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What are Rich Snippets?
Rich Snippets are a way of providing additional information about the type of content that is on a web page to Google. Google then use this information to enhance the snippet which is created for your web page within the search engine results page.
Rich Snippets can be created for reviews, people, products, businesses and organisations (note that businesses and organisations mark up is currently not yet used for Rich Snippets within SERPs), recipes, events, and videos.It works through marking these specific types of content with recognised tags, similar to heading tags, however with greater description value and meaning. When Rich Snippets are used in search results pages, they look like:
What are the benefits of using Rich Snippets?
When Google uses Rich Snippet data on SERPs, it makes it much easier for the searcher to determine exactly what a page is referring to. For example, whether a page is talking about ‘Istanbul’ the kebab shop, which would be marked up as a business, or ‘Istanbul’ the city. A further benefit is that they can also clarify that the page refers to ‘Istanbul’ the kebab shop in Eastleigh, not ‘Istanbul’ the kebab shop in Henley-on-Thames.
How do Rich Snippets work?
Rich Snippets work alongside your existing Meta or website snippet that is used within the search engines results page, by adding additional information to your listing alongside this. Your Rich Snippet information may also be displayed on a Google Places page. The tags to not visually affect the page.
What kind of information can be marked up for Rich Snippets?
When marking up reviews, you can mark up either an individual review on a page, or aggregate review information (such as an editors review) to provide the average rating, or the total number of reviews available. Which approach you take, will determine which mark up indicators you will use. The tags for reviews signify the item being reviewed, the rating given, who wrote it, the date it was submitted, the review description itself, and a summary of the comment.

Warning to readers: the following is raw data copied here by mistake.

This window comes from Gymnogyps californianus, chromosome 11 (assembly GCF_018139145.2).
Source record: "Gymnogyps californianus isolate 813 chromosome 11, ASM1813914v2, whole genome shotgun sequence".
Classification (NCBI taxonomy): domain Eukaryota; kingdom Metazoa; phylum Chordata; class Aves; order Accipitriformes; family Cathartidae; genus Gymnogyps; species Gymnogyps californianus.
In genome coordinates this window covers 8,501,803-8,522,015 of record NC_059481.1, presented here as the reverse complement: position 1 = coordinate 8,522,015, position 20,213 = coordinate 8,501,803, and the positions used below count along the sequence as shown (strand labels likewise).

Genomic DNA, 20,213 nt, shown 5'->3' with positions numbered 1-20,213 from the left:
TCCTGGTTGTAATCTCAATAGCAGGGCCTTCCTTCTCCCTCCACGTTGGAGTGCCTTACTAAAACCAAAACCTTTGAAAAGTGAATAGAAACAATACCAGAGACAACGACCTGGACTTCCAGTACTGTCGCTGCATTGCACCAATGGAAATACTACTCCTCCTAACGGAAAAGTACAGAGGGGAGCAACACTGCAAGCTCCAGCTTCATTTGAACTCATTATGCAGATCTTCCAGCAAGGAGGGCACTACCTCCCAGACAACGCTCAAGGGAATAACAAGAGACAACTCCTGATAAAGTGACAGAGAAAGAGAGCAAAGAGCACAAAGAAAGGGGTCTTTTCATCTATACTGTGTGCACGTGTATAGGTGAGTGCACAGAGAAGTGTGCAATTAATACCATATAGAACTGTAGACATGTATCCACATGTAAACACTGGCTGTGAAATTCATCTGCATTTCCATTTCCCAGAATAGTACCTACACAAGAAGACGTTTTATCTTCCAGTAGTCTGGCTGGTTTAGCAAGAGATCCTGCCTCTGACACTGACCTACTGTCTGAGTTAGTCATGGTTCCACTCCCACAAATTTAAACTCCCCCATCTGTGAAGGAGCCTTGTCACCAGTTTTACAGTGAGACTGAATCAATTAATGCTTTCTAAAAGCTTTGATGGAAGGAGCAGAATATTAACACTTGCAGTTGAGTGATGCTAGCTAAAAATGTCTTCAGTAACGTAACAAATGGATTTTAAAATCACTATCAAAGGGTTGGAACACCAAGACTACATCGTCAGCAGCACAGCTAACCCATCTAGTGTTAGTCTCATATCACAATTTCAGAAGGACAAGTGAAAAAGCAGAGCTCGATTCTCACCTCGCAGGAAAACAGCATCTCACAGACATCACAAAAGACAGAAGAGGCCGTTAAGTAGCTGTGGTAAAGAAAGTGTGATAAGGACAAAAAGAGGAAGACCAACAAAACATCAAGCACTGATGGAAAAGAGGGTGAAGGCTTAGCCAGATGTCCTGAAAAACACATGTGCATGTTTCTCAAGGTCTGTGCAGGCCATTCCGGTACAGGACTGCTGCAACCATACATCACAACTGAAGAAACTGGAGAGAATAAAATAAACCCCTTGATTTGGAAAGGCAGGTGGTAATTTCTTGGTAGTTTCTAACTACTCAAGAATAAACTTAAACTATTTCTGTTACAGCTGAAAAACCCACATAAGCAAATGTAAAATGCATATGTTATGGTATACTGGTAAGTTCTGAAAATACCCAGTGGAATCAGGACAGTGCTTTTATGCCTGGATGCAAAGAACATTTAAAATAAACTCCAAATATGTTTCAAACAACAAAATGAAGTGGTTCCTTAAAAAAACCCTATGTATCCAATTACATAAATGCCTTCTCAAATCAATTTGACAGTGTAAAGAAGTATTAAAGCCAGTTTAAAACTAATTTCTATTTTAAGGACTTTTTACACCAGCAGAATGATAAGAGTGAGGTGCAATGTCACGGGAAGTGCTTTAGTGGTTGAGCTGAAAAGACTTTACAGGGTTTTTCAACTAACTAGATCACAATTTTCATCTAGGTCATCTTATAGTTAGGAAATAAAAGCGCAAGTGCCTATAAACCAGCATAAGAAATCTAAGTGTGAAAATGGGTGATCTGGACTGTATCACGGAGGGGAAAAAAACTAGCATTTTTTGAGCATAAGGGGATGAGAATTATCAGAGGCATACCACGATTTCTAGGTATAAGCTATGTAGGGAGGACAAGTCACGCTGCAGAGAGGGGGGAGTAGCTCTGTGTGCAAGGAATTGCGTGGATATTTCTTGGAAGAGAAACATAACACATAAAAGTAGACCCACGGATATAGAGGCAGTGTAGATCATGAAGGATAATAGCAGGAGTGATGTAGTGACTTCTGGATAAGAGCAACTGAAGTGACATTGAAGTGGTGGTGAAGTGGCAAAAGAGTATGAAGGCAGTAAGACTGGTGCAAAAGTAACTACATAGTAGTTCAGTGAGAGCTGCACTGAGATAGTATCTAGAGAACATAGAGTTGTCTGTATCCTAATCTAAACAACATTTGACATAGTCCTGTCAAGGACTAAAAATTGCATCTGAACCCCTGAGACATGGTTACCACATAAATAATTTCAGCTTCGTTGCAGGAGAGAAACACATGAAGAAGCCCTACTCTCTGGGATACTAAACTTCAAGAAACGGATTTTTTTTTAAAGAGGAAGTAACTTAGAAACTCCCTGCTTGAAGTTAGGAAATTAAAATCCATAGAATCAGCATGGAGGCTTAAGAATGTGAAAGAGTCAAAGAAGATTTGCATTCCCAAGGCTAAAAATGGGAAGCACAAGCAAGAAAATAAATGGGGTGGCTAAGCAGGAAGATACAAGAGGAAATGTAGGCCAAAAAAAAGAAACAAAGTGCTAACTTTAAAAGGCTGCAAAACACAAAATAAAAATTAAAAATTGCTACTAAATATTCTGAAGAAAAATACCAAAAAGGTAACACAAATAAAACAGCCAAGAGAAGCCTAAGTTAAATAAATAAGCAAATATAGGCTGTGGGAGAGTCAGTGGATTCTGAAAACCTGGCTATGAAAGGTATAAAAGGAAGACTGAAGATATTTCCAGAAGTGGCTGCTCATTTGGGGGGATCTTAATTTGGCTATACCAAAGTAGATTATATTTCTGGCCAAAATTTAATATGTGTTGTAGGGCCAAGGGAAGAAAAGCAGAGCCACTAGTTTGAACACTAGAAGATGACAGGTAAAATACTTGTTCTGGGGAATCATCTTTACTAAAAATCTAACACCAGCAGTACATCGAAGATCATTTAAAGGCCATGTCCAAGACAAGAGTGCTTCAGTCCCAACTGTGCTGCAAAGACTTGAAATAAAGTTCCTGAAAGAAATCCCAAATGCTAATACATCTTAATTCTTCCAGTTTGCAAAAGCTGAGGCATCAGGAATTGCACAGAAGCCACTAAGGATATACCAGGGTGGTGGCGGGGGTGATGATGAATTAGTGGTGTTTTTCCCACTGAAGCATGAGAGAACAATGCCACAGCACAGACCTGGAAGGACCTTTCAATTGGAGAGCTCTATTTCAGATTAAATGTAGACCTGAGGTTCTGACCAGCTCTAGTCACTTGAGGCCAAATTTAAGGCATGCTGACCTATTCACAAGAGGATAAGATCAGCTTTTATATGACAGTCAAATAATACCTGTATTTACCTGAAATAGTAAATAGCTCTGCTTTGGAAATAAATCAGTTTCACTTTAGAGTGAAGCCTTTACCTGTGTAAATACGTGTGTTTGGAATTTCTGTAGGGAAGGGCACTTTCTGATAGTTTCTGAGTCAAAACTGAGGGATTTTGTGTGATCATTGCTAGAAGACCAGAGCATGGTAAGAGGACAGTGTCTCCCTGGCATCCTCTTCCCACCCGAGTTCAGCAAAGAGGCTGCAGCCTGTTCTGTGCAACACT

For marking information about people, the tags can signify their name, nickname, a photograph of them, their title, their role, their own website, any organisations to which they are affiliated (for example a teacher at a school), a social relationship (for example between the person being described and others), and the address of the person.
To mark up products, you can signify the name of the product, a photograph of the product, a description of the product, the brand, the category which the product belongs to, if there is reviews for the product, and any special offer which might be on for that product.
When marking up businesses or organisation details, you can signify the business name, the website URL, its address, the telephone number, and the geographical co-ordinates of the business location. As mentioned earlier in this post, Google do not currently use business and organisation information to create rich snippets for search engine results pages.
Recipes can be marked up for the name of the dish, whether it is a starter, main course or desert, a photograph, the date the recipe was published, a summary of the recipe, a review of the dish, the length of time it takes to cook and prepare, nutritional information, the step by step instructions, how much the recipe makes, the ingredients needed and the author of the recipe.
For events, you can mark up a summary, a description, a URL to an event page, the location of the event including geographical co-ordinates, the start and end date of the event, the duration, a category and a photograph.
For video content, you can signify an image of a preview thumbnail, the URL to play the video when the play button is pushed. The medium (for example audio, video, news, blog or multi), the video width, height, type, description and title.
Making sure your Rich Snippet mark up is correct
Similar to Meta descriptions, Google is not guaranteed to use the additional information in your snippet, and you will need to wait until next time your page is crawled for the search engine to be aware that the additional mark up is there. Also similar to Meta descriptions, Google does not use Rich Snippet information to rank sites, so it will not enhance your positions in the SERP’s directly, but may encourage clicks by informing the user of the kind of content the page contains. Google may also choose not to use your marked up information if there is not enough information supplied, or if it misrepresents what is on the page, among other reasons.
If used correctly, Rich Snippets can be a valuable tool for enhancing your listing and encouraging users to click by letting them know exactly what kind of information is present on that page.
Samantha Noble is well known within in the search industry, she even won the UK Search Personality 2016 at the UK Search Awards in November. This year, she continues to make an impact on the industry by judging not only one, but three, prestigious industry awards.